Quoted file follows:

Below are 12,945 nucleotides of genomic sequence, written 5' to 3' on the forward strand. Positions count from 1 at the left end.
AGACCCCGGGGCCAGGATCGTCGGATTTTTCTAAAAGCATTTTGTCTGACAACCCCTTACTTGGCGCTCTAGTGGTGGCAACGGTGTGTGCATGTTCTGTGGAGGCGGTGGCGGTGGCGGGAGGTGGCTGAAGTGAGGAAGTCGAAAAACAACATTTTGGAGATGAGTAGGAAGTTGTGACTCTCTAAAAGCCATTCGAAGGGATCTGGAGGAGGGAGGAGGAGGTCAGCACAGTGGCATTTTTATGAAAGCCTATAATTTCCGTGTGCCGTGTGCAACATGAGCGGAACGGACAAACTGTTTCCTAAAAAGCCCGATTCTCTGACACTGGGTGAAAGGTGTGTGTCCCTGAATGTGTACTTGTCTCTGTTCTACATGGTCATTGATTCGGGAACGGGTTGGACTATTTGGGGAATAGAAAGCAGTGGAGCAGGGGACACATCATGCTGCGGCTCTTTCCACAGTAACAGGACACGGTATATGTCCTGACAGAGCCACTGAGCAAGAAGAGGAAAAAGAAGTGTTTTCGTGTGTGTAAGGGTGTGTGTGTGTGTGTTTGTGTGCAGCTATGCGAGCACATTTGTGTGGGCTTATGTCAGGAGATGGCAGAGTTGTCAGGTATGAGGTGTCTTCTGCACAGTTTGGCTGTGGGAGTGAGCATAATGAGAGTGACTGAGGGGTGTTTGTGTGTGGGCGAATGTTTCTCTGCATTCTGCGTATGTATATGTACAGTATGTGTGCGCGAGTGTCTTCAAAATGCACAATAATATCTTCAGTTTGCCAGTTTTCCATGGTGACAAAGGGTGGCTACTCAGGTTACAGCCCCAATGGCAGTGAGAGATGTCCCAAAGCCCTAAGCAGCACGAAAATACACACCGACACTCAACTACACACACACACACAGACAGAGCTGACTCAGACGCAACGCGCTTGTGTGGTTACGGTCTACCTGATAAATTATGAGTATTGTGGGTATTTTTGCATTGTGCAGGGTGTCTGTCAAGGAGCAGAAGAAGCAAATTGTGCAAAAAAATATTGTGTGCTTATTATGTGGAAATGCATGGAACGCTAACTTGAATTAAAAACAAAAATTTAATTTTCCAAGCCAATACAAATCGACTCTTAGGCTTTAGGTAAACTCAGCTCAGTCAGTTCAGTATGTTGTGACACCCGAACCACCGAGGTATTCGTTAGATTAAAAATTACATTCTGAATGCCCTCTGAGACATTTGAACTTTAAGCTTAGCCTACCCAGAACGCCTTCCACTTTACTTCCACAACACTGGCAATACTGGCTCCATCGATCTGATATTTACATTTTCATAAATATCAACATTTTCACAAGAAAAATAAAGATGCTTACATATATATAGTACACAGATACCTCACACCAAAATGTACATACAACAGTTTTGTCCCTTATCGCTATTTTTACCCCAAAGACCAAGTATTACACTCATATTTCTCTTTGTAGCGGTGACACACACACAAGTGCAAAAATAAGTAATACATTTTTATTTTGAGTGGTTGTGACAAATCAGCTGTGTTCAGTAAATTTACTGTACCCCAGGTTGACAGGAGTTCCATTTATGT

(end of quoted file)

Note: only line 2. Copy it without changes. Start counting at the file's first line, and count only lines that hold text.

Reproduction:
AGACCCCGGGGCCAGGATCGTCGGATTTTTCTAAAAGCATTTTGTCTGACAACCCCTTACTTGGCGCTCTAGTGGTGGCAACGGTGTGTGCATGTTCTGTGGAGGCGGTGGCGGTGGCGGGAGGTGGCTGAAGTGAGGAAGTCGAAAAACAACATTTTGGAGATGAGTAGGAAGTTGTGACTCTCTAAAAGCCATTCGAAGGGATCTGGAGGAGGGAGGAGGAGGTCAGCACAGTGGCATTTTTATGAAAGCCTATAATTTCCGTGTGCCGTGTGCAACATGAGCGGAACGGACAAACTGTTTCCTAAAAAGCCCGATTCTCTGACACTGGGTGAAAGGTGTGTGTCCCTGAATGTGTACTTGTCTCTGTTCTACATGGTCATTGATTCGGGAACGGGTTGGACTATTTGGGGAATAGAAAGCAGTGGAGCAGGGGACACATCATGCTGCGGCTCTTTCCACAGTAACAGGACACGGTATATGTCCTGACAGAGCCACTGAGCAAGAAGAGGAAAAAGAAGTGTTTTCGTGTGTGTAAGGGTGTGTGTGTGTGTGTTTGTGTGCAGCTATGCGAGCACATTTGTGTGGGCTTATGTCAGGAGATGGCAGAGTTGTCAGGTATGAGGTGTCTTCTGCACAGTTTGGCTGTGGGAGTGAGCATAATGAGAGTGACTGAGGGGTGTTTGTGTGTGGGCGAATGTTTCTCTGCATTCTGCGTATGTATATGTACAGTATGTGTGCGCGAGTGTCTTCAAAATGCACAATAATATCTTCAGTTTGCCAGTTTTCCATGGTGACAAAGGGTGGCTACTCAGGTTACAGCCCCAATGGCAGTGAGAGATGTCCCAAAGCCCTAAGCAGCACGAAAATACACACCGACACTCAACTACACACACACACACAGACAGAGCTGACTCAGACGCAACGCGCTTGTGTGGTTACGGTCTACCTGATAAATTATGAGTATTGTGGGTATTTTTGCATTGTGCAGGGTGTCTGTCAAGGAGCAGAAGAAGCAAATTGTGCAAAAAAATATTGTGTGCTTATTATGTGGAAATGCATGGAACGCTAACTTGAATTAAAAACAAAAATTTAATTTTCCAAGCCAATACAAATCGACTCTTAGGCTTTAGGTAAACTCAGCTCAGTCAGTTCAGTATGTTGTGACACCCGAACCACCGAGGTATTCGTTAGATTAAAAATTACATTCTGAATGCCCTCTGAGACATTTGAACTTTAAGCTTAGCCTACCCAGAACGCCTTCCACTTTACTTCCACAACACTGGCAATACTGGCTCCATCGATCTGATATTTACATTTTCATAAATATCAACATTTTCACAAGAAAAATAAAGATGCTTACATATATATAGTACACAGATACCTCACACCAAAATGTACATACAACAGTTTTGTCCCTTATCGCTATTTTTACCCCAAAGACCAAGTATTACACTCATATTTCTCTTTGTAGCGGTGACACACACACAAGTGCAAAAATAAGTAATACATTTTTATTTTGAGTGGTTGTGACAAATCAGCTGTGTTCAGTAAATTTACTGTACCCCAGGTTGACAGGAGTTCCATTTATGT